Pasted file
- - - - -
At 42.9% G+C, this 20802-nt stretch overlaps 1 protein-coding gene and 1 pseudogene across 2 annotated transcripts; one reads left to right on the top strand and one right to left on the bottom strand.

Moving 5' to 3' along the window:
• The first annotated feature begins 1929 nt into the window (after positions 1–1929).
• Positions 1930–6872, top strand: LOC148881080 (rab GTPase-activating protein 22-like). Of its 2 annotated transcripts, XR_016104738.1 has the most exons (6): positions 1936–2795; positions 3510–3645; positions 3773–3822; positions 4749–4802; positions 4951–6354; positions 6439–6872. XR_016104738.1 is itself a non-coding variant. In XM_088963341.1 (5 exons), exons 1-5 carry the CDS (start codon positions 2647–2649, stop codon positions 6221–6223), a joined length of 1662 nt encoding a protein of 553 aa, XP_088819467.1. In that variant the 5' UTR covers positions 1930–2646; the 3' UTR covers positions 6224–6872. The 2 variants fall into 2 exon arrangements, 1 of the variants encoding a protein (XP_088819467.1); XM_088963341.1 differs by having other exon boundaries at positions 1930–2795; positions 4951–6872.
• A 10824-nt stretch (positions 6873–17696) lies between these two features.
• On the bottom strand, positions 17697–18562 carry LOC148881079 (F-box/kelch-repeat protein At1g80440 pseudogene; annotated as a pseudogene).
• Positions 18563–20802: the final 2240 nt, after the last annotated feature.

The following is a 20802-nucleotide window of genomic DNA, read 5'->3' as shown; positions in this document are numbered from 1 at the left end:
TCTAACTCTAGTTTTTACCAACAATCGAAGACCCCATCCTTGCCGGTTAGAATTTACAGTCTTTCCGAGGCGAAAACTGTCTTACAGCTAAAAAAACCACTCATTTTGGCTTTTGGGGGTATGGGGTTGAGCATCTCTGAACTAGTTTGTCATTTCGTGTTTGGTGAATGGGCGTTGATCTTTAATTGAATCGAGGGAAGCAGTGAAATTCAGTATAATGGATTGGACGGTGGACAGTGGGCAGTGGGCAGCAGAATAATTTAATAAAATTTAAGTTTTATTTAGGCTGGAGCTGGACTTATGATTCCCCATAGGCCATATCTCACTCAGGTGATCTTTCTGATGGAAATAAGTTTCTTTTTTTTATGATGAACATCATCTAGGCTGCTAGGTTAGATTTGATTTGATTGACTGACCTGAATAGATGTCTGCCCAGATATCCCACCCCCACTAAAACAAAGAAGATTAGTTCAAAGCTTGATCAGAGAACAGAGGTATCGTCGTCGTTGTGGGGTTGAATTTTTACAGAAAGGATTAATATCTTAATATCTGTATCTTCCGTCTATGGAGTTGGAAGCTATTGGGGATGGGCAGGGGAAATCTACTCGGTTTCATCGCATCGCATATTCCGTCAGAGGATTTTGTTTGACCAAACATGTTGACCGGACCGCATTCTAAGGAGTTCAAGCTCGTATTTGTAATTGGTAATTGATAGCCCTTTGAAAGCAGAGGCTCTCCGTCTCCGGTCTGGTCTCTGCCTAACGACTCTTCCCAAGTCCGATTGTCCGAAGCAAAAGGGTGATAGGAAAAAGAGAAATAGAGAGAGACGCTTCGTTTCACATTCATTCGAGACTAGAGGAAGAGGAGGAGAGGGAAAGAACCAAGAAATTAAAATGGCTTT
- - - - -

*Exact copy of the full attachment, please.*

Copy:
At 42.9% G+C, this 20802-nt stretch overlaps 1 protein-coding gene and 1 pseudogene across 2 annotated transcripts; one reads left to right on the top strand and one right to left on the bottom strand.

Moving 5' to 3' along the window:
• The first annotated feature begins 1929 nt into the window (after positions 1–1929).
• Positions 1930–6872, top strand: LOC148881080 (rab GTPase-activating protein 22-like). Of its 2 annotated transcripts, XR_016104738.1 has the most exons (6): positions 1936–2795; positions 3510–3645; positions 3773–3822; positions 4749–4802; positions 4951–6354; positions 6439–6872. XR_016104738.1 is itself a non-coding variant. In XM_088963341.1 (5 exons), exons 1-5 carry the CDS (start codon positions 2647–2649, stop codon positions 6221–6223), a joined length of 1662 nt encoding a protein of 553 aa, XP_088819467.1. In that variant the 5' UTR covers positions 1930–2646; the 3' UTR covers positions 6224–6872. The 2 variants fall into 2 exon arrangements, 1 of the variants encoding a protein (XP_088819467.1); XM_088963341.1 differs by having other exon boundaries at positions 1930–2795; positions 4951–6872.
• A 10824-nt stretch (positions 6873–17696) lies between these two features.
• On the bottom strand, positions 17697–18562 carry LOC148881079 (F-box/kelch-repeat protein At1g80440 pseudogene; annotated as a pseudogene).
• Positions 18563–20802: the final 2240 nt, after the last annotated feature.

The following is a 20802-nucleotide window of genomic DNA, read 5'->3' as shown; positions in this document are numbered from 1 at the left end:
TCTAACTCTAGTTTTTACCAACAATCGAAGACCCCATCCTTGCCGGTTAGAATTTACAGTCTTTCCGAGGCGAAAACTGTCTTACAGCTAAAAAAACCACTCATTTTGGCTTTTGGGGGTATGGGGTTGAGCATCTCTGAACTAGTTTGTCATTTCGTGTTTGGTGAATGGGCGTTGATCTTTAATTGAATCGAGGGAAGCAGTGAAATTCAGTATAATGGATTGGACGGTGGACAGTGGGCAGTGGGCAGCAGAATAATTTAATAAAATTTAAGTTTTATTTAGGCTGGAGCTGGACTTATGATTCCCCATAGGCCATATCTCACTCAGGTGATCTTTCTGATGGAAATAAGTTTCTTTTTTTTATGATGAACATCATCTAGGCTGCTAGGTTAGATTTGATTTGATTGACTGACCTGAATAGATGTCTGCCCAGATATCCCACCCCCACTAAAACAAAGAAGATTAGTTCAAAGCTTGATCAGAGAACAGAGGTATCGTCGTCGTTGTGGGGTTGAATTTTTACAGAAAGGATTAATATCTTAATATCTGTATCTTCCGTCTATGGAGTTGGAAGCTATTGGGGATGGGCAGGGGAAATCTACTCGGTTTCATCGCATCGCATATTCCGTCAGAGGATTTTGTTTGACCAAACATGTTGACCGGACCGCATTCTAAGGAGTTCAAGCTCGTATTTGTAATTGGTAATTGATAGCCCTTTGAAAGCAGAGGCTCTCCGTCTCCGGTCTGGTCTCTGCCTAACGACTCTTCCCAAGTCCGATTGTCCGAAGCAAAAGGGTGATAGGAAAAAGAGAAATAGAGAGAGACGCTTCGTTTCACATTCATTCGAGACTAGAGGAAGAGGAGGAGAGGGAAAGAACCAAGAAATTAAAATGGCTTT